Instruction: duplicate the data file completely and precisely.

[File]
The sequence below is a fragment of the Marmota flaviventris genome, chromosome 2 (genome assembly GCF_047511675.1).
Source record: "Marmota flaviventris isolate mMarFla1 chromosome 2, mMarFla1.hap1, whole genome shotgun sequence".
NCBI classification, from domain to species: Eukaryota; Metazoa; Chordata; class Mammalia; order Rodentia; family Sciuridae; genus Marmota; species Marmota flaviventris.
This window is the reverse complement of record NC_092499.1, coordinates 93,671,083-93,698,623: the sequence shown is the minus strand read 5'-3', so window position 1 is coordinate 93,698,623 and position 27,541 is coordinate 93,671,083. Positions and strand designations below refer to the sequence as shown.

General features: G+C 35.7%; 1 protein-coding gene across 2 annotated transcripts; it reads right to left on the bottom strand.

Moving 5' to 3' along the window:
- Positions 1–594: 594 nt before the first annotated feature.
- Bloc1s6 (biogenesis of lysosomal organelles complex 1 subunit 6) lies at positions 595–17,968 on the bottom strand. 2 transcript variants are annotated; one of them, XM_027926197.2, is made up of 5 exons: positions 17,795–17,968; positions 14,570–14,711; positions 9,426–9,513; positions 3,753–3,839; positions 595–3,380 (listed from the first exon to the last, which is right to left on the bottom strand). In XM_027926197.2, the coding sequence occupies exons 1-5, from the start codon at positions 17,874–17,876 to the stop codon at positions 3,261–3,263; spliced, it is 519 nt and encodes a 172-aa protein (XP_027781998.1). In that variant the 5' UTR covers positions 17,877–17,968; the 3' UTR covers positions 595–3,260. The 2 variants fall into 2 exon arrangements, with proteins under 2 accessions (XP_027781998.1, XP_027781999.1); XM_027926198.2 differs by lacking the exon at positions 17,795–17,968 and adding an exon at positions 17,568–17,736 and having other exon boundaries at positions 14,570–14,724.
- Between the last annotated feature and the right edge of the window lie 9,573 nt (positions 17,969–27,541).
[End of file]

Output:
The sequence below is a fragment of the Marmota flaviventris genome, chromosome 2 (genome assembly GCF_047511675.1).
Source record: "Marmota flaviventris isolate mMarFla1 chromosome 2, mMarFla1.hap1, whole genome shotgun sequence".
NCBI classification, from domain to species: Eukaryota; Metazoa; Chordata; class Mammalia; order Rodentia; family Sciuridae; genus Marmota; species Marmota flaviventris.
This window is the reverse complement of record NC_092499.1, coordinates 93,671,083-93,698,623: the sequence shown is the minus strand read 5'-3', so window position 1 is coordinate 93,698,623 and position 27,541 is coordinate 93,671,083. Positions and strand designations below refer to the sequence as shown.

General features: G+C 35.7%; 1 protein-coding gene across 2 annotated transcripts; it reads right to left on the bottom strand.

Moving 5' to 3' along the window:
- Positions 1–594: 594 nt before the first annotated feature.
- Bloc1s6 (biogenesis of lysosomal organelles complex 1 subunit 6) lies at positions 595–17,968 on the bottom strand. 2 transcript variants are annotated; one of them, XM_027926197.2, is made up of 5 exons: positions 17,795–17,968; positions 14,570–14,711; positions 9,426–9,513; positions 3,753–3,839; positions 595–3,380 (listed from the first exon to the last, which is right to left on the bottom strand). In XM_027926197.2, the coding sequence occupies exons 1-5, from the start codon at positions 17,874–17,876 to the stop codon at positions 3,261–3,263; spliced, it is 519 nt and encodes a 172-aa protein (XP_027781998.1). In that variant the 5' UTR covers positions 17,877–17,968; the 3' UTR covers positions 595–3,260. The 2 variants fall into 2 exon arrangements, with proteins under 2 accessions (XP_027781998.1, XP_027781999.1); XM_027926198.2 differs by lacking the exon at positions 17,795–17,968 and adding an exon at positions 17,568–17,736 and having other exon boundaries at positions 14,570–14,724.
- Between the last annotated feature and the right edge of the window lie 9,573 nt (positions 17,969–27,541).